Thursday, 25 April 2019

Santikhiri Sonata

Santikhiri Sonata
Thunska Pansittivorakul's Santikhiri Sonata (สันติคีรี โซนาตา) was filmed in Thailand's northernmost province, Chiang Rai, in the villages of Mae Salong and Hin Taek, whose names were changed by the government to draw a line under their sinister legacies. Mae Salong was renamed Santikhiri ('hill of peace'), and Hin Taek became Thoet Thai ('honour Thailand'), though they were sites of anti-Communist violence during the Cold War. Santikhiri Sonata examines this violent heritage - "A lot of people were killed, including villagers" - and includes graphic photographs of victims caught in the crossfire of a 1982 military raid on Thoet Thai.

Similarly, Apichatpong Weerasethakul made several films in and around the village of Nabua, a location with an equally loaded history to that of Santikhiri, as its inhabitants were among the first victims of the anti-Communist purge. In his short film A Letter to Uncle Boonmee (จดหมายถงลงบญม), a narrator recalls the area's past: "Soldiers once occupied this place. They killed and tortured the villagers and forced them to flee to the jungle." The seemingly tranquil landscapes in Pachara Piyasongsoot's Anatomy of Silence (กายวิภาคของความเงียบ) exhibition also represent politically charged locations. His Nabua (นาบัว) series includes 'No Happiness Other than Serenity', whose ironic title refers to a slogan painted on the gate of a temple used as a Communist detention centre.

Thailand's suppression of Communist insurgents was a guerrilla war lasting almost two decades. A character in Anocha Suwichakornpong's film By the Time It Gets Dark (ดาวคะนอง) describes how suspected Communists were "thrown out of helicopters or set on fire in oil barrels." Thunska alludes to these 'red barrel killings' in Santikhiri Sonata with a caption describing the elimination of subversives by "pushing them into a 'CXII Red Suitcase'". The Roman numerals refer to Thailand's notorious lèse-majesté law, article 112 of the criminal code, which Thunska addressed in Homogeneous, Empty Time (สุญกาล).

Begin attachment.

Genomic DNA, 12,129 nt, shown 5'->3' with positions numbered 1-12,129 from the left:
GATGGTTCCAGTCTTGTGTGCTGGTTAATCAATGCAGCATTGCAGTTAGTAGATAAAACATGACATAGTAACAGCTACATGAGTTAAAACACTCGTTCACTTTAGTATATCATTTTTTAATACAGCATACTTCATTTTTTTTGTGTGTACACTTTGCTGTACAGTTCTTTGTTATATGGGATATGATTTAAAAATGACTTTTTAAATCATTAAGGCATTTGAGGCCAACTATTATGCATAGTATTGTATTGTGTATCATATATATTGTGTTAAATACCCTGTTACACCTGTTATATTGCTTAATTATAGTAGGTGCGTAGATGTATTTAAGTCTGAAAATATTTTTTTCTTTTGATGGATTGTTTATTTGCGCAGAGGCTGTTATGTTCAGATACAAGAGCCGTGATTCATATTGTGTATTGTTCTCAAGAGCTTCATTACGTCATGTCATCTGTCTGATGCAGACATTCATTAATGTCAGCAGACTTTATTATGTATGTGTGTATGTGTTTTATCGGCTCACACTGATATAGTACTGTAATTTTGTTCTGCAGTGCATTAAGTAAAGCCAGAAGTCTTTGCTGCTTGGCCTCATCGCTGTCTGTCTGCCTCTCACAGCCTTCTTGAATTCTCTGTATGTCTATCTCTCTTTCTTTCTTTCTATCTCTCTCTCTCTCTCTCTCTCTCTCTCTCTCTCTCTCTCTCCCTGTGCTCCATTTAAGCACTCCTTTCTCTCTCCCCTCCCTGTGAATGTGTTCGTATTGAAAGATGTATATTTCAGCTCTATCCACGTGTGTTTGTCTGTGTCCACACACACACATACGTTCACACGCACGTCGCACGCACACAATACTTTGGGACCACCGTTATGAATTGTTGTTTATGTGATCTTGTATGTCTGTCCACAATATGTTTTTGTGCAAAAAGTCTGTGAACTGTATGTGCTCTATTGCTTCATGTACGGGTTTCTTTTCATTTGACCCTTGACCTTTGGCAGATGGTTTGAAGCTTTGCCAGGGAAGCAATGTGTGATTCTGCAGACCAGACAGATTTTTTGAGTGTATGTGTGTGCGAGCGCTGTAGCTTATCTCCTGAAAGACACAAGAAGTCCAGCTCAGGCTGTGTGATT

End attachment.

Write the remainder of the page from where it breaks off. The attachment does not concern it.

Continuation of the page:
Santikhiri Sonata also comments on more recent cases of state violence. Military cadet Phakhapong Tanyakan died during a training exercise in 2017, and his internal organs were removed to prevent an autopsy determining his cause of death. The central characters in Santikhiri Sonata discuss a cadet "whose insides, heart, and brain were all taken out of his body". Similarly, a young human-rights activist, Chaiyaphum Pasae, was killed at a military checkpoint in 2017, and the film describes the circumstances of his death: "eyewitnesses say he was unarmed, and was beaten before being shot." More provocatively, a song composed by King Rama IX, Echo (แว่ว), is repurposed as an ode to Chaiyaphum's memory.

The director's trademark sexual content is also present. In fact, Santikhiri Sonata is his most explicit film since Reincarnate (จุติ). It includes a montage of clips from gay porn videos, progressing from 'solo' scenes to hardcore material, accompanied by Jaran Manopet's folk song บ้านบนดอย ('home on the hillside'). (The lyrics at first seem incongruous, though they end with the words "overflowing kindness" as a porn star reaches his climax.) This combination of homoerotic imagery and political critique is a consistent feature of Thunska's films, including This Area Is Under Quarantine (บริเวณนี้อยู่ภายใต้การกักกัน), The Terrorists (ผู้ก่อการร้าย), and Supernatural (เหนือธรรมชาติ).

Another trait in Thunska's work is the blurring of boundaries between documentary, drama, and autobiography. His films are densely constructed, their fictional narratives accompanied by found footage, historical captions, and on-camera interventions by the director. Santikhiri Sonata is his most structurally complex film, alternating between contemporary naturalism and a dystopian future, with metatextual behind-the-scenes sequences.

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